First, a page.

TikTok owner ByteDance’s head of artificial intelligence (AI) research is reported to be leaving the company.
Ma Wei-Ying joined ByteDance to lead the social media app’s AI laboratory in Beijing as a vice-president in 2017. According to the company, the lab is “directly responsible for critical products and services,” and works on continuously developing AI models, algorithms and innovative technologies key to ByteDance’s platforms.
A spokesperson for ByteDance told Reuters: “We are extremely grateful to Wei-Ying for his important contribution to ByteDance.”
The reasons for his departure are not clear, but it comes amid privacy and security fears that have increased scrutiny of ByteDance as TikTok’s popularity has soared in recent years.
US secretary of state Mike Pompeo said earlier this month that president Donald Trump’s administration was considering a ban on Chinese social media apps, amid heightened tensions with China’s government.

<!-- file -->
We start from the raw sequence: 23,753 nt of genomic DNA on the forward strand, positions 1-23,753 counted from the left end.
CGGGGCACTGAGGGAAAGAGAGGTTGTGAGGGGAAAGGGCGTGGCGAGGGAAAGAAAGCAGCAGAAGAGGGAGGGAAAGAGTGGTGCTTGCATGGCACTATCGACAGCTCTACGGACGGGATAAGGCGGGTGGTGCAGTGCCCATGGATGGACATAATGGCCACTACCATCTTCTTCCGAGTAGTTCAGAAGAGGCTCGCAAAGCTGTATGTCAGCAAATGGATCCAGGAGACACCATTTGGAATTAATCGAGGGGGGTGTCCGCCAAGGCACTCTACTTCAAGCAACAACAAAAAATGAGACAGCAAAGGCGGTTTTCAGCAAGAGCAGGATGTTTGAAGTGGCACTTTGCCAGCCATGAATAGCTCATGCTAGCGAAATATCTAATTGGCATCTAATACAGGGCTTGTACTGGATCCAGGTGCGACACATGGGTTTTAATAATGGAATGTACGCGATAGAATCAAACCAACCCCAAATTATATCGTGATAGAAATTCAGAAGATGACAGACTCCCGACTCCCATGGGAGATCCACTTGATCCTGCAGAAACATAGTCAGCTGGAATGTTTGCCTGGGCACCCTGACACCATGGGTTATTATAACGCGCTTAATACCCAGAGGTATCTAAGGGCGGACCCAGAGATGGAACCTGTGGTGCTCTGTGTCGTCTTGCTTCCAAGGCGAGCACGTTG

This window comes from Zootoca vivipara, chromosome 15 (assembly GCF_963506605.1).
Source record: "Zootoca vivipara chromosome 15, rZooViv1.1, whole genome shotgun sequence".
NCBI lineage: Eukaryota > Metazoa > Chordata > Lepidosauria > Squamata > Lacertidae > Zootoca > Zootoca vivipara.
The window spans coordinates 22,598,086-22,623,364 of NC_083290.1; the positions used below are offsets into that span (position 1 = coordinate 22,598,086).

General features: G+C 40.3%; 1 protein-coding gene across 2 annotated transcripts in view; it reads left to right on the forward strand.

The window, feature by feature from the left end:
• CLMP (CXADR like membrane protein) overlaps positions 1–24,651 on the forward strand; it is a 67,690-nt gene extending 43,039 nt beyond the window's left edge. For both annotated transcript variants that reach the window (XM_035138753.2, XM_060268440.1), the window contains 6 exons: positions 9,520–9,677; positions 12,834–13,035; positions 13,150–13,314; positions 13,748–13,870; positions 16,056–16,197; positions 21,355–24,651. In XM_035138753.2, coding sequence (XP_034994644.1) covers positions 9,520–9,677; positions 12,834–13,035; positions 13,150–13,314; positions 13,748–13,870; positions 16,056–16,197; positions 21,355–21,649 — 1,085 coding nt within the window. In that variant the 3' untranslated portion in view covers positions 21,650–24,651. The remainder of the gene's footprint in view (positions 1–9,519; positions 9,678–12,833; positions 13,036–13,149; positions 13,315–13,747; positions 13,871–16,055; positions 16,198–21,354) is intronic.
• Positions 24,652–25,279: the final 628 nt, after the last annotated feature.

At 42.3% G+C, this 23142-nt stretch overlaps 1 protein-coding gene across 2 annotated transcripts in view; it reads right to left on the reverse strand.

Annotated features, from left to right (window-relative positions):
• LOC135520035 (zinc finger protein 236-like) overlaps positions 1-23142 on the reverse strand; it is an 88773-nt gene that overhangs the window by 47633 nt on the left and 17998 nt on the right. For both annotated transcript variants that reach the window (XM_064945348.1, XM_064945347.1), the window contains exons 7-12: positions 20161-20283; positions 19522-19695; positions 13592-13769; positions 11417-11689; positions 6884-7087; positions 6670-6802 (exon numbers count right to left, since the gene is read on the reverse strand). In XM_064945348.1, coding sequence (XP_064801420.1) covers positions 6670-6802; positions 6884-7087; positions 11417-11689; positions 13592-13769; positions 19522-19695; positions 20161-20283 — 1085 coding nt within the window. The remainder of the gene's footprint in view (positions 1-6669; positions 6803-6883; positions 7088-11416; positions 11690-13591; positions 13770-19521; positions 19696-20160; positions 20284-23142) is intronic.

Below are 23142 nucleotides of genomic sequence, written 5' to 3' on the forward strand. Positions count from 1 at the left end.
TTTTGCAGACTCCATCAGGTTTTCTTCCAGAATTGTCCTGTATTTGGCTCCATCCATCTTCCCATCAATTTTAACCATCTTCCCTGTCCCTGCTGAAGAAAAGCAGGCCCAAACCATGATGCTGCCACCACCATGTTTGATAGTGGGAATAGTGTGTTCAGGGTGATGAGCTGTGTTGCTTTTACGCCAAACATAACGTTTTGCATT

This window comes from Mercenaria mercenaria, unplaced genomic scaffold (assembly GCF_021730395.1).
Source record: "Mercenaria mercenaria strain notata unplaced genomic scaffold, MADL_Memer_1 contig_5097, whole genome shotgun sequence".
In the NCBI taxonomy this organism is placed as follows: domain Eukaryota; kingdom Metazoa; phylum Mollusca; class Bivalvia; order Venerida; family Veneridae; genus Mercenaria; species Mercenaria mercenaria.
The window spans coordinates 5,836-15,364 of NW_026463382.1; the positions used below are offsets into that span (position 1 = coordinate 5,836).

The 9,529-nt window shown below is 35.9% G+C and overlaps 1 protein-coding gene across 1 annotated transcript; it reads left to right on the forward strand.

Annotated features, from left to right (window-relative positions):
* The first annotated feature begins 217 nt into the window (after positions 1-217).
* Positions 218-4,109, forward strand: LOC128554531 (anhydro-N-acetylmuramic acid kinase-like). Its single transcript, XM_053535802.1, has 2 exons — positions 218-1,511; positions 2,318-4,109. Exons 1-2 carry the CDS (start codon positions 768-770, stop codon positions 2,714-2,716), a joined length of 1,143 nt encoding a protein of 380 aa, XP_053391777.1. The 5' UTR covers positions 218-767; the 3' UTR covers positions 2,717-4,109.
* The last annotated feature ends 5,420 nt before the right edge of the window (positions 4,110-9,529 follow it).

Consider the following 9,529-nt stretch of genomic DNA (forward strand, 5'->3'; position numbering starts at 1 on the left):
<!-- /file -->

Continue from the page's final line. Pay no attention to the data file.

A bill that would ban US federal government employees from using TikTok on work devices was passed by a US Senate committee last week. Some Conservative MPs in Britain have also called for a ban, and India has already banned TikTok and other Chinese apps.
There are fears over whether China’s communist regime could force the platform to hand over data on users. But the company has hit back at the claims, saying users’ privacy is its highest priority.
TikTok’s head of public policy for Europe Theo Bertram told BBC Radio 4 last week there was “zero truth” to allegations the Chinese state had access to users’ data.
He said the company would turn down any such request for data, and said it was managed in a way that gave protection from the Chinese government.
He claimed TikTok had been “kicked around as a political football,” adding: “The suggestion that we are, in any way, under the thumb of the Chinese government is completely and utterly false.”
ByteDance is reported to have halted talks with the UK government over making London its HQ for its business outside China earlier this month. Executives are said to have blamed the “wider geopolitical context,” after Britain announced Huawei would be forced out of Britain’s 5G rollout by 2027.
ByteDance has been approach for comment.